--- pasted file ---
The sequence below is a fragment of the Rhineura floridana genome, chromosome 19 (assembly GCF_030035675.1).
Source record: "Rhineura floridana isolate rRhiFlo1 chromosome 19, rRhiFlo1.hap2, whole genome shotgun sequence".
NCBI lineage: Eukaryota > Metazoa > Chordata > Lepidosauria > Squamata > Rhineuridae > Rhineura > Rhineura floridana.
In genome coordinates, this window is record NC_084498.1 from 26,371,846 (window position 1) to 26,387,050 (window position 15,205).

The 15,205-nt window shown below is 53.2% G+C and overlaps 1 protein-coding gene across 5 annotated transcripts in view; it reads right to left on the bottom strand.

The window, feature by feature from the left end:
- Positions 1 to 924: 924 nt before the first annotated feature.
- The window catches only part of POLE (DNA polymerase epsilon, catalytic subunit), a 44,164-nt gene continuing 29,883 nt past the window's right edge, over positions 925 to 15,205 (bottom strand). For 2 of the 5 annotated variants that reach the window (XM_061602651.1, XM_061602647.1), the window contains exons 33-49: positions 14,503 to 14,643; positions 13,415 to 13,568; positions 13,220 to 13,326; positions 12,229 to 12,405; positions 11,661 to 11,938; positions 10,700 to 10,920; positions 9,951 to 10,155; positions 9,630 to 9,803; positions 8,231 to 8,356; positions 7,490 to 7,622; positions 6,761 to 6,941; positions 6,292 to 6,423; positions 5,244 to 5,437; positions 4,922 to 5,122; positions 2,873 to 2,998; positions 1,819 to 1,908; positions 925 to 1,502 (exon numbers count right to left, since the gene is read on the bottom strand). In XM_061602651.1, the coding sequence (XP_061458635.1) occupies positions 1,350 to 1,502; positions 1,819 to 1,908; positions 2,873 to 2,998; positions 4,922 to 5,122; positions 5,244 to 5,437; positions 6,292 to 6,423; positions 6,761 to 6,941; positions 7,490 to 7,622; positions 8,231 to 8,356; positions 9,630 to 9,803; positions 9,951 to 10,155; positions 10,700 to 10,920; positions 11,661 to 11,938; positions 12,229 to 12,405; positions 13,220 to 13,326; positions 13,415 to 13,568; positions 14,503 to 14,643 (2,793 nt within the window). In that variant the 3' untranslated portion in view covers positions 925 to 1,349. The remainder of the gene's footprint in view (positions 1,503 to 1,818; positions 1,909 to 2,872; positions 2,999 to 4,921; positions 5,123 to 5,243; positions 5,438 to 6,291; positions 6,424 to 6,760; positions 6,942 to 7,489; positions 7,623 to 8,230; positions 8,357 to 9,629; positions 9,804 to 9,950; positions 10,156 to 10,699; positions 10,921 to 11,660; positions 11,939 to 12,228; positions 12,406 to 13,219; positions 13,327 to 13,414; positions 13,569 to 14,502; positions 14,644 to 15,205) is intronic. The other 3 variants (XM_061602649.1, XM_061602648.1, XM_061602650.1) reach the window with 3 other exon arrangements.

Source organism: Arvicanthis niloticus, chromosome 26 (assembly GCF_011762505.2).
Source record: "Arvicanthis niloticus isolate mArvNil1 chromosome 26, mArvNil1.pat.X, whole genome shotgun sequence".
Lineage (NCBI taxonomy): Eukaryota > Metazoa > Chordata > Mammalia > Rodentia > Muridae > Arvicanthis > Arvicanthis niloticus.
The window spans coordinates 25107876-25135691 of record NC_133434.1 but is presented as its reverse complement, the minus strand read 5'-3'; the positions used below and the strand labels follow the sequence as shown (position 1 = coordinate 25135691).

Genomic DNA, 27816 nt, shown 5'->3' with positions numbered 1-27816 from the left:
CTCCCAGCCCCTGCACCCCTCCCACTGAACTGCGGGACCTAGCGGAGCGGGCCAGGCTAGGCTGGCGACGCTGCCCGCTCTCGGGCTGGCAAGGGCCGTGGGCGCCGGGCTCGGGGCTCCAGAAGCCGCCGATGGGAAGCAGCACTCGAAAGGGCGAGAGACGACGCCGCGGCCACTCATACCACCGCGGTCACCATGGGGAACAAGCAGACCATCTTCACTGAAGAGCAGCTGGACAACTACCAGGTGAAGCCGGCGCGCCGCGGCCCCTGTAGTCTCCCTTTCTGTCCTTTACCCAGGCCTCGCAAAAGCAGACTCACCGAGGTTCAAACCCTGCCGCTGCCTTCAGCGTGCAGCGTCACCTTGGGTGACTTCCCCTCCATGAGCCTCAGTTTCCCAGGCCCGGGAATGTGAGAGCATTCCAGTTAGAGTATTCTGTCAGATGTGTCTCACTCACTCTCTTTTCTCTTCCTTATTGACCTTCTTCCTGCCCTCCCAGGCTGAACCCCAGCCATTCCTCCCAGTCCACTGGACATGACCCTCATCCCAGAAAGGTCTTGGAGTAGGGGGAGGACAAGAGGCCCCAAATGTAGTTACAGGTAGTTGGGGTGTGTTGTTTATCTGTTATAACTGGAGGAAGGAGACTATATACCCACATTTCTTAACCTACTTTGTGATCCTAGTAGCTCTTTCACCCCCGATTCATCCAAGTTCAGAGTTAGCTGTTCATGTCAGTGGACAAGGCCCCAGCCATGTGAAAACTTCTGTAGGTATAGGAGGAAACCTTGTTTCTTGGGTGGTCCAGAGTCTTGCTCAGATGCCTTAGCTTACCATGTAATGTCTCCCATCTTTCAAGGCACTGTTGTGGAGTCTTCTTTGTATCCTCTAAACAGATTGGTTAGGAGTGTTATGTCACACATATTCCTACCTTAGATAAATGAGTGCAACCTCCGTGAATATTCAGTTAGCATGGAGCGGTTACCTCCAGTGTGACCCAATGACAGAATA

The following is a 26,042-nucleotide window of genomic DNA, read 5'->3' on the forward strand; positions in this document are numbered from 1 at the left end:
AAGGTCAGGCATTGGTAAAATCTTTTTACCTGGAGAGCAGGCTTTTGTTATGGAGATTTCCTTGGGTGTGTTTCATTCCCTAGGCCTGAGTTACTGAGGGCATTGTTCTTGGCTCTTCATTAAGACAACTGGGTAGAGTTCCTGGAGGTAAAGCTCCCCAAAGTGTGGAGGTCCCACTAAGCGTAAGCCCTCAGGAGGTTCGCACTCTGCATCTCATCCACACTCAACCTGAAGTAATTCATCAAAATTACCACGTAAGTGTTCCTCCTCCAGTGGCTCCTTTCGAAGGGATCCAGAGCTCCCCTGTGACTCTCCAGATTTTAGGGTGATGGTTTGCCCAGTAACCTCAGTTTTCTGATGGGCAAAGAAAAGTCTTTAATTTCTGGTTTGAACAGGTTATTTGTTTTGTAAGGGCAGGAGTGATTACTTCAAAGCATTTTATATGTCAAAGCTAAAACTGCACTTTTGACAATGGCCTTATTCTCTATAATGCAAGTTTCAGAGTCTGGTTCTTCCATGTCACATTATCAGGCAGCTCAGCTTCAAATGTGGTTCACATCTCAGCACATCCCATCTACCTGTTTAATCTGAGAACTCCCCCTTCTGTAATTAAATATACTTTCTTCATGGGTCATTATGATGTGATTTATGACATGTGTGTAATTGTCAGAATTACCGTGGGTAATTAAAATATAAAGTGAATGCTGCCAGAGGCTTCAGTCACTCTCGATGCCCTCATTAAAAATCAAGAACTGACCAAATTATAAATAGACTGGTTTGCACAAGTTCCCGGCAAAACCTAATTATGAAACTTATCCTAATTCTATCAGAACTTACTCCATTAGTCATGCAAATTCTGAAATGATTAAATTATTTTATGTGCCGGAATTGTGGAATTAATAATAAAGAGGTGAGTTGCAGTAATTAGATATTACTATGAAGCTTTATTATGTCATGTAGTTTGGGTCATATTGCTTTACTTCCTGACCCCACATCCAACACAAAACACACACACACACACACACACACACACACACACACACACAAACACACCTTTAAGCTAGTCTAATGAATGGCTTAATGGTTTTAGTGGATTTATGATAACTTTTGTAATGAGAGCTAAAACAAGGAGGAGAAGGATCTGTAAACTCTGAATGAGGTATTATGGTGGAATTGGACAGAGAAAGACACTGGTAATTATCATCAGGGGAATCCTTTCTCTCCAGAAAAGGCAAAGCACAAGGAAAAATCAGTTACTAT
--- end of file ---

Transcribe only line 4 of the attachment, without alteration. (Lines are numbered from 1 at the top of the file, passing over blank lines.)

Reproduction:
In genome coordinates, this window is record NC_084498.1 from 26,371,846 (window position 1) to 26,387,050 (window position 15,205).